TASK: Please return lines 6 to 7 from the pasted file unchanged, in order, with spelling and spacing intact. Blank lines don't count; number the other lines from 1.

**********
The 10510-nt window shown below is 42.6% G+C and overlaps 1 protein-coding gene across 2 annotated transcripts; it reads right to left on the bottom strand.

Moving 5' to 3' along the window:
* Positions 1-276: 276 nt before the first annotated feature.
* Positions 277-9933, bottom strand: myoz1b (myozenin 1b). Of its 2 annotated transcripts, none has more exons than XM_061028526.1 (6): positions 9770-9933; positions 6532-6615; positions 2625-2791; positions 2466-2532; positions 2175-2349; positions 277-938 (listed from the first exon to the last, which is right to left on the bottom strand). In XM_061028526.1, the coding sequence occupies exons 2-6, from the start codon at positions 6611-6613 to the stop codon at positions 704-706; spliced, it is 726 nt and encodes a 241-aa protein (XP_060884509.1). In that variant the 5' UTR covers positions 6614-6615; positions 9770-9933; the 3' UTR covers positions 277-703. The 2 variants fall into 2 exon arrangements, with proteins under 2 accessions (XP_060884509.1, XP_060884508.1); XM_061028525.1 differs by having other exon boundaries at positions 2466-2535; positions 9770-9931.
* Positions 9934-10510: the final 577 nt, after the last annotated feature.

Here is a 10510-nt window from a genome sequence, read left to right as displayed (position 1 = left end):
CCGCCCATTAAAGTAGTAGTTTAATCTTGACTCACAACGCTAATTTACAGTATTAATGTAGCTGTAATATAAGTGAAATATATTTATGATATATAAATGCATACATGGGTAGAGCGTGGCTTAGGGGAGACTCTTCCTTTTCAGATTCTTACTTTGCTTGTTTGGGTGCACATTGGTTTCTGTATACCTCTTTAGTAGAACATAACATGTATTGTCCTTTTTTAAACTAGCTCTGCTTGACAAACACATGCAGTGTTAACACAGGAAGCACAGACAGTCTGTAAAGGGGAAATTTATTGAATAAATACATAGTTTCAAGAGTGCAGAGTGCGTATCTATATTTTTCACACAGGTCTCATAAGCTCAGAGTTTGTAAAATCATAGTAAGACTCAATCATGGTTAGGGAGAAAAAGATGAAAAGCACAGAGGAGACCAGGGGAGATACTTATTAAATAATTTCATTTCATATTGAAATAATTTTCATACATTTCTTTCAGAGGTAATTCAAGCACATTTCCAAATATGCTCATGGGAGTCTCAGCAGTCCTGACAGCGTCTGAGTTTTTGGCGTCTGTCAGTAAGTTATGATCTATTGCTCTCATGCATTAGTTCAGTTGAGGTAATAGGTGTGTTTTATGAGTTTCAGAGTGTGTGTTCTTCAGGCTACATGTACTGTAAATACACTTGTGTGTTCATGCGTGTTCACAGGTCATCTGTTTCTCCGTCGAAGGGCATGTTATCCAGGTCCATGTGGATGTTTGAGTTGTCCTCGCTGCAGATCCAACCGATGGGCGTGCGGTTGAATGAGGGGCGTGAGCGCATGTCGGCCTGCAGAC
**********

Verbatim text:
Here is a 10510-nt window from a genome sequence, read left to right as displayed (position 1 = left end):
CCGCCCATTAAAGTAGTAGTTTAATCTTGACTCACAACGCTAATTTACAGTATTAATGTAGCTGTAATATAAGTGAAATATATTTATGATATATAAATGCATACATGGGTAGAGCGTGGCTTAGGGGAGACTCTTCCTTTTCAGATTCTTACTTTGCTTGTTTGGGTGCACATTGGTTTCTGTATACCTCTTTAGTAGAACATAACATGTATTGTCCTTTTTTAAACTAGCTCTGCTTGACAAACACATGCAGTGTTAACACAGGAAGCACAGACAGTCTGTAAAGGGGAAATTTATTGAATAAATACATAGTTTCAAGAGTGCAGAGTGCGTATCTATATTTTTCACACAGGTCTCATAAGCTCAGAGTTTGTAAAATCATAGTAAGACTCAATCATGGTTAGGGAGAAAAAGATGAAAAGCACAGAGGAGACCAGGGGAGATACTTATTAAATAATTTCATTTCATATTGAAATAATTTTCATACATTTCTTTCAGAGGTAATTCAAGCACATTTCCAAATATGCTCATGGGAGTCTCAGCAGTCCTGACAGCGTCTGAGTTTTTGGCGTCTGTCAGTAAGTTATGATCTATTGCTCTCATGCATTAGTTCAGTTGAGGTAATAGGTGTGTTTTATGAGTTTCAGAGTGTGTGTTCTTCAGGCTACATGTACTGTAAATACACTTGTGTGTTCATGCGTGTTCACAGGTCATCTGTTTCTCCGTCGAAGGGCATGTTATCCAGGTCCATGTGGATGTTTGAGTTGTCCTCGCTGCAGATCCAACCGATGGGCGTGCGGTTGAATGAGGGGCGTGAGCGCATGTCGGCCTGCAGAC